ALGOMECH 2016


Panel: Speculative Hardware and Fictive Materialities

Chaired by Derek Hales

Derek Hales is an architect and independent researcher currently affiliated
to the Committee for Inordinate Design.  Derek’s recent research has been on
speculative design; sonic fiction and imaginary hardware; and the
pataphysics of Gilles Deleuze’s objectile. He was a co-founder of
Huddersfield’s Digital Research Unit and has worked on artistic R&D in
abstract culture since 1995.

Jamie Brassett: Speculative Machines and Technical Mentalities

‘Beyond their instrumental functions', writes Rivka Oxman in an article
about design, creativity and innovation (2013), ‘advanced digital and
computational environments are also becoming tools for thinking design’. At
the leading edge of creativity and innovation design does not only speculate
the plausible, possible or potential, but pragmatically inserts such futures
into the present (as Whitehead says any ‘immediate existence’ (1962) must).
Using concepts mainly from Deleuze, Guattari, Spinoza and Simondon, I will
position such design speculation as pragmatic, divergent, complex and
emergent. That is, as manifesting the technical mentalities (Simondon) that
provide the milieu in which we can show what we ‘might be capable of’
(Stengers).

Jamie Brassett is Reader in Philosophy, Design and Innovation at Central
Saint Martins – where he’s worked since 1995 – and has been Subject Leader
and MA Course Leader of Innovation Management since 2008. He is a Visiting
Professor in the Design Department of Anhalt University of Applied Sciences
(Dessau, Germany). Jamie holds Fellowships of the Royal Society of the Arts
(since 2000) and the Higher Education Academy (since 2011). He has a PhD in
Philosophy from University of Warwick (1993). Jamie has been publishing
philosophical work since 1991 and has spoken nationally and internationally
at conferences since 1989; Deleuze and Design (Edinburgh University Press)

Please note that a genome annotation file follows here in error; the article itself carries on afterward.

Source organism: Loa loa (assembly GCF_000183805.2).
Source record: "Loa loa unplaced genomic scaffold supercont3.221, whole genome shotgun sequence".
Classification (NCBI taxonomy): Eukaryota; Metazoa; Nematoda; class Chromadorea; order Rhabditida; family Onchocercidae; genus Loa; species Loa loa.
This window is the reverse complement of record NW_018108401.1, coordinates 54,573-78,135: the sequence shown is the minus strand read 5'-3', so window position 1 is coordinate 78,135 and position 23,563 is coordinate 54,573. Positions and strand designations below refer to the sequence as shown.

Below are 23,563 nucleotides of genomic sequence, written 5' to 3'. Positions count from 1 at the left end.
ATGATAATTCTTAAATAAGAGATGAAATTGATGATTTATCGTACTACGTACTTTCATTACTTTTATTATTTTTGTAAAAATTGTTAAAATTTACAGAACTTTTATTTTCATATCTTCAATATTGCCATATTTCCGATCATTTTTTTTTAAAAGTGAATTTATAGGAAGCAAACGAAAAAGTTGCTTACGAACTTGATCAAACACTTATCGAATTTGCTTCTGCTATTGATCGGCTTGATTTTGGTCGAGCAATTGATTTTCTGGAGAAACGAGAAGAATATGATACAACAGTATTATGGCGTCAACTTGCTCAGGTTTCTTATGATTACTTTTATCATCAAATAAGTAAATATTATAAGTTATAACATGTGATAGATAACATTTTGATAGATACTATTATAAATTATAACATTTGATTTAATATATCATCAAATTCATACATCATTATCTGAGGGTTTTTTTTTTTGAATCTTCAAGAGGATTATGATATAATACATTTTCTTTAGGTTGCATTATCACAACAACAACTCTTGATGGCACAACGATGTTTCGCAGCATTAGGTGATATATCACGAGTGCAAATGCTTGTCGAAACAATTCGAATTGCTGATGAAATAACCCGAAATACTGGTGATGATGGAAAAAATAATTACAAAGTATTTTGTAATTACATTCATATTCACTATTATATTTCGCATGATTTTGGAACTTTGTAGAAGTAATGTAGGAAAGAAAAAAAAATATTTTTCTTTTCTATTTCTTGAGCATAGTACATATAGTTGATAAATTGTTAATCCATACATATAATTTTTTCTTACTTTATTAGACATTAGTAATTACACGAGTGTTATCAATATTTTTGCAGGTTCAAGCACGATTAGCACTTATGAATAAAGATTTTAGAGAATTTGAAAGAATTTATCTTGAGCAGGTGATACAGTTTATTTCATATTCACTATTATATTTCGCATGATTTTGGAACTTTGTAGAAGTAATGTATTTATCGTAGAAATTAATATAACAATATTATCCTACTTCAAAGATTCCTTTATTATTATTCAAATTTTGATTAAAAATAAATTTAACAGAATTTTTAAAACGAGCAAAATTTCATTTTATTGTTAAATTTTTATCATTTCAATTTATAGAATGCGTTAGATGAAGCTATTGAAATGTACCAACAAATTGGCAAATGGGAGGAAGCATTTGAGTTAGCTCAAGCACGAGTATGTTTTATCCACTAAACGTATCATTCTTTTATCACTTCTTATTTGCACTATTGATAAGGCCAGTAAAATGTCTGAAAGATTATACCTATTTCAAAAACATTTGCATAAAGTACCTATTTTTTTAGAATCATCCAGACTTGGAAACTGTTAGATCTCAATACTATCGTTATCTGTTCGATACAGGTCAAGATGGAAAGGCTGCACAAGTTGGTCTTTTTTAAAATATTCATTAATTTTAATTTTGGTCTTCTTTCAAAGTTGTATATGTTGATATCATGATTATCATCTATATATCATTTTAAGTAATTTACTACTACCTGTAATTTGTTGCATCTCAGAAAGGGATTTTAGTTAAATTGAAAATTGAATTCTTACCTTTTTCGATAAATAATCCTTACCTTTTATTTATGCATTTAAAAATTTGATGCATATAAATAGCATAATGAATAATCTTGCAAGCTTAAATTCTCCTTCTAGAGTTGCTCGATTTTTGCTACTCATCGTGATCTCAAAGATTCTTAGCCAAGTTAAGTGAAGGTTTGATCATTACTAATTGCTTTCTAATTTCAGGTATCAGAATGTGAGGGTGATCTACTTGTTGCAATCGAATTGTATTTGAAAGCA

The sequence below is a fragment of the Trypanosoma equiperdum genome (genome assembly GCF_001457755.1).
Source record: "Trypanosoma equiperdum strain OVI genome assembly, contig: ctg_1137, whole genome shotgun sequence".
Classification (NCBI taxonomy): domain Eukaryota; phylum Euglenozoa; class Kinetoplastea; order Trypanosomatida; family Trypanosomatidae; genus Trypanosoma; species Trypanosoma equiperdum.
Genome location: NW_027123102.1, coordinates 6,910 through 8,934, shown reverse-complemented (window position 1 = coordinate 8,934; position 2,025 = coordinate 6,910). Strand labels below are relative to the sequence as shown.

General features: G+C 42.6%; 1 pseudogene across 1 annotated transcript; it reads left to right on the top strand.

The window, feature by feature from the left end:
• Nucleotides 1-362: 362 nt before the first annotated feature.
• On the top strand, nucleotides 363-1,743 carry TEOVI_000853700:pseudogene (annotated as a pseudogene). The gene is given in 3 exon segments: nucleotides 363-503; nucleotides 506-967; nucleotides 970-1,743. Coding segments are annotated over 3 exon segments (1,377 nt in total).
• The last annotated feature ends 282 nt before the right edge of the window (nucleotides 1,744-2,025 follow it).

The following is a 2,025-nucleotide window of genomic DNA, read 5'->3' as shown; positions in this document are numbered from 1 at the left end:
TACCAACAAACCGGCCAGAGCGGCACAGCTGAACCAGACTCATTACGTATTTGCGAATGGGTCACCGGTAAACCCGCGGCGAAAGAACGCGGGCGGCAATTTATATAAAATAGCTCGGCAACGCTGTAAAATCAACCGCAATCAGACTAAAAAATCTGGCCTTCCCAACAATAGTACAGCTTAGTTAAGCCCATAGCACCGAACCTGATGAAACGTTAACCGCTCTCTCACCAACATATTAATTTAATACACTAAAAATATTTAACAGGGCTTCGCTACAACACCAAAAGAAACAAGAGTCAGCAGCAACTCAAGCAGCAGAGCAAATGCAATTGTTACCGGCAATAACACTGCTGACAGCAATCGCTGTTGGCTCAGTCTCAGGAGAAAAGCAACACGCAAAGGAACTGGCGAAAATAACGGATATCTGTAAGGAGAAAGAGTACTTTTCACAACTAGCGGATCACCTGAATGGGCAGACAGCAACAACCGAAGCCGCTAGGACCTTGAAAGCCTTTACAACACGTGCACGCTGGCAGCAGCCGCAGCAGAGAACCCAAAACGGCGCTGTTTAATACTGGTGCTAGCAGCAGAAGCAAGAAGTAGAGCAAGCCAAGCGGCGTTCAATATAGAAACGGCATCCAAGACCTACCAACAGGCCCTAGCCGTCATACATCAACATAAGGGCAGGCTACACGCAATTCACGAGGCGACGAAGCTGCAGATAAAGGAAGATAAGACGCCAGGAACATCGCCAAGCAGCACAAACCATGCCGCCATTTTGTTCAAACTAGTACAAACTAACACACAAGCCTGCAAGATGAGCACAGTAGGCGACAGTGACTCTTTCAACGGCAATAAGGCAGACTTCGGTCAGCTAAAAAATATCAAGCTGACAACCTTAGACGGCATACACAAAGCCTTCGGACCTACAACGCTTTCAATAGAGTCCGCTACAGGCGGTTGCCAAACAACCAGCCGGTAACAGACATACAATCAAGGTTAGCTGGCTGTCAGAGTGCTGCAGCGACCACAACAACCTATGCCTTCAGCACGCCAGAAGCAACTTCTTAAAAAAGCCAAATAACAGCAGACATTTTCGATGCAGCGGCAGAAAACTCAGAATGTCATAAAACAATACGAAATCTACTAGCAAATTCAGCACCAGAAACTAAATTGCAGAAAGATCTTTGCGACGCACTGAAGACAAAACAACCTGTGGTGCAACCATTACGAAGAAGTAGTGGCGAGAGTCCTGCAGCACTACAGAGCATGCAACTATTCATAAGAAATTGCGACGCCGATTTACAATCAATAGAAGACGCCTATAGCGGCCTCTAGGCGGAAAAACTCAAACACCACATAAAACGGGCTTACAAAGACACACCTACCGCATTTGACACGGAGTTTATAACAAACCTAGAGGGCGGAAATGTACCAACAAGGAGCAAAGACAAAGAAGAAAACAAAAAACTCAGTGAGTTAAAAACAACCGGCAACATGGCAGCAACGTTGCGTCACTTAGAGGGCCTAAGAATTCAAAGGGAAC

co-edited with Betti Marenko, was published in June 2015 as part of their
‘Deleuze Connections’ Series.

Andrew Hugill: Imaginary Technologies of Music

Imaginary technologies of music are a recurring theme throughout literature,
from the anticipatory music studio of Francis Bacon's 'New Atlantis' to the
temperature controlled orchestrion of Raymond Roussel's 'Impressions of
Africa'. These are frequently the creations of imaginary composers, who have
an equally illustrious history that includes Proust's Vinteuil, Balzac's
Gambara, Powell's Hugh Moreland, and many more.

Pataphysics is the "science of imaginary solutions" (Alfred Jarry, The
Exploits and Opinions of Doctor Faustroll, pataphysician). In this
presentatioin, I will examine the pataphysics of speculative hardware and
fictive materialities in the musical domain. How may such meta-meta fictions
lead us to exceptional insights?

Professor Andrew Hugill is a Composer, Musicologist, Computer Scientist,
Literary Scholar and Pataphysician. Andrew is Director of the Centre of
Creative Computing at Bath Spa University

Maya Oppenheimer: Obedience and Dramaturgical Devices

Stanley Milgram’s Obedience research is widely cited and superficially
understood as providing ‘objective’ laboratory evidence that human subjects
are willing to inflict harm on another individual if ordered to do so by a
present authority. However, by starting with a critical reading of the
interfaces of this experiment via the infamous simulated shock generator,
Milgram’s work assumes a different inflection. A deft performance piece that
relies upon the affordance of bespoke, designed devices, dramaturgical
import runs through this work as well as Milgram’s other research projects.
From obedience, conformity, to the small-world phenomenon, this paper
considers the design and agency of mechanical movements and algorithmic